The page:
Here at Peters Web HQ we recently made the change from using Apache web server technology to using ‘Litespeed’ (yes I know this service already sounds super quick!). As we are new to this web server technology we felt it was a great idea to include some information here as a handy guide for our clients. We will go on to give an outline of this service and also a few hints and tips in terms of setting up Litespeed cache for your own use., so without further ado……….
Litespeed is a type of web server technology, the essence of this type of application is to load information about the website from the server to the internet browser. Since its development in 2003 it has gone on to become one of the most popular web servers currently in use, this is down to the fact that it delivers high speed server performance using the same framework as Apache (the software is considered to be an Apache drop in replacement).
When comparing Apache and Litespeed a great analogy to use would be to think of a store (in this instance we will use the analogy of a clothing store). Imagine that when you visit a store you must be accompanied by a sales assistant at all times, from when you enter the store, whilst looking around and then having to use the same sales assistant to run through a sale at the end of the visit. Throughout this experience each shopper that enters the store must be assigned their own personal assistant, eventually all of the assistants available are tied up with their own store visitor. New visitors to the store then have to wait outside the store until an assistant becomes available to partner them – this scenario is comparable to the operation of Apache which operates in a ‘product driven’ fashion. In terms of Litespeed this acts in an ‘event-driven’ fashion, when a visitor comes into the store they are greeted at the door but then are left to browse the store on their own. If they wish to try something on the door to the changing room is left unlocked so that they can use the facility whenever they wish (in comparison to Apache this would be like an assistant having to unlock and lock the door depending on whether a customer needed to use the changing room). Finally if a visitor chooses to buy an item they run it through with a cashier at the end of the visit. In terms of this change in operations, Litespeed runs much quicker in terms of how it processes information. There are less resources tied up when using Litespeed which allows for a much quicker load time for a given website.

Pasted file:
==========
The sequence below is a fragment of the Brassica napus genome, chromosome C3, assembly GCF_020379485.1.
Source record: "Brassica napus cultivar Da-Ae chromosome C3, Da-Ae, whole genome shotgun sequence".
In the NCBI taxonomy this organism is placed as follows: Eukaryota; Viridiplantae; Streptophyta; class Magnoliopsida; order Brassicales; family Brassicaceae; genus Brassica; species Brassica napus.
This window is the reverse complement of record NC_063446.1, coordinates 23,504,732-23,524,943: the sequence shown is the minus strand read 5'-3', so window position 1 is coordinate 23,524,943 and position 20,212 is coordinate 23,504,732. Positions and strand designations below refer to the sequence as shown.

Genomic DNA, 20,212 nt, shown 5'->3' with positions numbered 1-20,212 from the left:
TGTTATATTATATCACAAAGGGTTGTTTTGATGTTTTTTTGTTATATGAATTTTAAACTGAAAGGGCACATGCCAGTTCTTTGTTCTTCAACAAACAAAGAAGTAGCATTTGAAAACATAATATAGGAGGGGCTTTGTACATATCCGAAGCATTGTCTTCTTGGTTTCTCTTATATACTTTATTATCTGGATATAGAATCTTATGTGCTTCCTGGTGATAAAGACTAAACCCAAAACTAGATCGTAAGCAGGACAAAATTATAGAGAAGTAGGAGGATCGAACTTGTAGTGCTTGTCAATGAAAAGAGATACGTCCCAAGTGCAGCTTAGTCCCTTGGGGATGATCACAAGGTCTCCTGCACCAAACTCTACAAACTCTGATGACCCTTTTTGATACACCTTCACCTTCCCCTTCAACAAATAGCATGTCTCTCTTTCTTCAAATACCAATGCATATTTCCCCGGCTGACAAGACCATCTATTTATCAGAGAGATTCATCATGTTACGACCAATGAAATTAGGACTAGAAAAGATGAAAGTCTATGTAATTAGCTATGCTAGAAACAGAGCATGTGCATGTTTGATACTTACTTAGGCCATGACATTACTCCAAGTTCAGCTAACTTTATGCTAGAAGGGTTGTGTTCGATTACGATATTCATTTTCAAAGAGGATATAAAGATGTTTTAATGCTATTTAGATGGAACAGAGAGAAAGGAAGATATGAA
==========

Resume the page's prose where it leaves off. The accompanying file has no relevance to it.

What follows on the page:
Aside from the operations of Litespeed that are stated above there are other ways in which Litespeed performs better than a system such as Apache. Firstly LiteSpeed interprets languages such as PHP and Python 50% faster than Apache further increase its speed of performance. Secondly Litespeed allows for the caching of dynamically created content – for example your WP site is loaded from a database, therefore its considered dynamic. Litespeed only has to query the database once in a given time frame (versus Apache that has to query it every time a user logs on). Litespeed caches the information that is retrieved from the database hence why it doesn’t need to query the database with each user request.So, how do you use Litespeed cache?
We have purposefully kept this article short to give you a flavour of what Litespeed has to offer, we were surprised by how much the performance of our websites improved when we began using Litespeed so felt compelled to write a little about it.
Please don’t hesitate to get in touch with us here at Peters Web should you require any more guidance on this topic. You can contact us via a support ticket (open a ticket) to our hosting department.
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